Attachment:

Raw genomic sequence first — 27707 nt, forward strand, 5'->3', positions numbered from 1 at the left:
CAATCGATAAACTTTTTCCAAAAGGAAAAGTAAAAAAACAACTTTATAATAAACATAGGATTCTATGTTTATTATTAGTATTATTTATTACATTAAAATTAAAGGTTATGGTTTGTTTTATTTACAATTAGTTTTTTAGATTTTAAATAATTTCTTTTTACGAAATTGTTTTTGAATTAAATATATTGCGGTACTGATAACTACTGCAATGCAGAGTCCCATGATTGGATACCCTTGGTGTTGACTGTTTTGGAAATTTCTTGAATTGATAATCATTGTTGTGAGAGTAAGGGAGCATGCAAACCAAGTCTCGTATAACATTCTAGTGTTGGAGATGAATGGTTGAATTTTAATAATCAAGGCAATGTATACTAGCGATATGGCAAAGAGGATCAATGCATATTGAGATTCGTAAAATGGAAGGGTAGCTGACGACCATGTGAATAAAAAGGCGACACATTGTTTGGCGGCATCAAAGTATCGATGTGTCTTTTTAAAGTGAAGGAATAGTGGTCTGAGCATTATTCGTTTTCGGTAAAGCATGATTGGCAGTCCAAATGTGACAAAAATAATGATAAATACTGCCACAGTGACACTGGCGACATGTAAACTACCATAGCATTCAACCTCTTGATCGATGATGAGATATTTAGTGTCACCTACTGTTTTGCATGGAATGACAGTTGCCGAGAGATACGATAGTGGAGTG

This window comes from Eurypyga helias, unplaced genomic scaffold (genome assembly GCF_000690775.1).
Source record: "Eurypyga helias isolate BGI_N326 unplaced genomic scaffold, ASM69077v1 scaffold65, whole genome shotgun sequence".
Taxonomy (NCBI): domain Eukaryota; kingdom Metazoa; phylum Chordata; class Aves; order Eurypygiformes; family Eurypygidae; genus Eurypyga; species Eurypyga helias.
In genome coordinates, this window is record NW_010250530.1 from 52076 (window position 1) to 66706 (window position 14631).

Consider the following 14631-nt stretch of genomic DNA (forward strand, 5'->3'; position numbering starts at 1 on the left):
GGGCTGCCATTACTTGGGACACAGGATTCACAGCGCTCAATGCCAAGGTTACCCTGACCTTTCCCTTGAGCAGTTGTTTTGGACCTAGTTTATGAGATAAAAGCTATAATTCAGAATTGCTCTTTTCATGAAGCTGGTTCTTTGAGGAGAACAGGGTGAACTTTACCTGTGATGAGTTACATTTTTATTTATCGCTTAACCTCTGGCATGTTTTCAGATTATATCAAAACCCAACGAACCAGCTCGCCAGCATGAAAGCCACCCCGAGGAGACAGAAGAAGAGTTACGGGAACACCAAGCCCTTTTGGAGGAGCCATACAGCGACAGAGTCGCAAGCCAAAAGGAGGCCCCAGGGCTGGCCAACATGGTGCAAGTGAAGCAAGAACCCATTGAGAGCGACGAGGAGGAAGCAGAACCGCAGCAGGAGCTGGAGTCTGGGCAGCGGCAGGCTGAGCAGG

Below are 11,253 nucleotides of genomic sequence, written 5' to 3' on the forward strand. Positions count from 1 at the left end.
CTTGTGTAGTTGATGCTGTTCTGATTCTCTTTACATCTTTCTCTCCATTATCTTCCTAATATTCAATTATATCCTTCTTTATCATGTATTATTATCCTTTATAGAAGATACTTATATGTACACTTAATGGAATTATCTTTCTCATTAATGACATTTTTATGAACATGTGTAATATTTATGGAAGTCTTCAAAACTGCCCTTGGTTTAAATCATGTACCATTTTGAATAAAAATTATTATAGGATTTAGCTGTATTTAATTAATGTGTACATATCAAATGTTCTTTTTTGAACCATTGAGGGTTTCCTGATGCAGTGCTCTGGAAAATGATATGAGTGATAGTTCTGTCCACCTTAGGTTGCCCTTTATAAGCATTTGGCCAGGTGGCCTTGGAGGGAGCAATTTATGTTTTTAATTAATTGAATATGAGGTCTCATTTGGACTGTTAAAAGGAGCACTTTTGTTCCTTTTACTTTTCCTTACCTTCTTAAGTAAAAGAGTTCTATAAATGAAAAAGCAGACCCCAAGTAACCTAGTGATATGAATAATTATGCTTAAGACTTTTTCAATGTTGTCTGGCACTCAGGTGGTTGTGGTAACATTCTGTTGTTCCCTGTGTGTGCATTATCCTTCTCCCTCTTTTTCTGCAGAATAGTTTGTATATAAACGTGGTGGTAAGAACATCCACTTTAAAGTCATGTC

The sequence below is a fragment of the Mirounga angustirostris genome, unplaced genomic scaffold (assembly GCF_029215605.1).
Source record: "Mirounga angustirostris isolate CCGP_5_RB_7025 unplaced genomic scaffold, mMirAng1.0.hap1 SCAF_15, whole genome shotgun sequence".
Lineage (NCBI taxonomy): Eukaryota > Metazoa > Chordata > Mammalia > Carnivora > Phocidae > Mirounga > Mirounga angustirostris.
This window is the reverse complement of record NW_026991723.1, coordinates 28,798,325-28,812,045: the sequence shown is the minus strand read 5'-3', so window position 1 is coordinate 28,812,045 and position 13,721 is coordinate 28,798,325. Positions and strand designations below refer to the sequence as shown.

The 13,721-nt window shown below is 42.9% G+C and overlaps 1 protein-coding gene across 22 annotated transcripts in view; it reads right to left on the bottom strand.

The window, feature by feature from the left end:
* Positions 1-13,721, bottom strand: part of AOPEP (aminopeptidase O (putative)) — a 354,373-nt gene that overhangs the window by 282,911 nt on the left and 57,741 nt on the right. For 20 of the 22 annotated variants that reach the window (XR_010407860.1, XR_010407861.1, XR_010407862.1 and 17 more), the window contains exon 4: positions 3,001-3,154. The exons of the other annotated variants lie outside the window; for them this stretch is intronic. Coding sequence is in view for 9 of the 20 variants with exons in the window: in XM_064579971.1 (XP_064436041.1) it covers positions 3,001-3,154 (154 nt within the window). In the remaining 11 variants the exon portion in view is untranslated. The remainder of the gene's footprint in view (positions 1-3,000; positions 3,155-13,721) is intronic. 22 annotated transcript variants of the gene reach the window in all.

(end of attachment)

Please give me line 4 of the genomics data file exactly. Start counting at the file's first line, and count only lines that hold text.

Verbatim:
Source record: "Eurypyga helias isolate BGI_N326 unplaced genomic scaffold, ASM69077v1 scaffold65, whole genome shotgun sequence".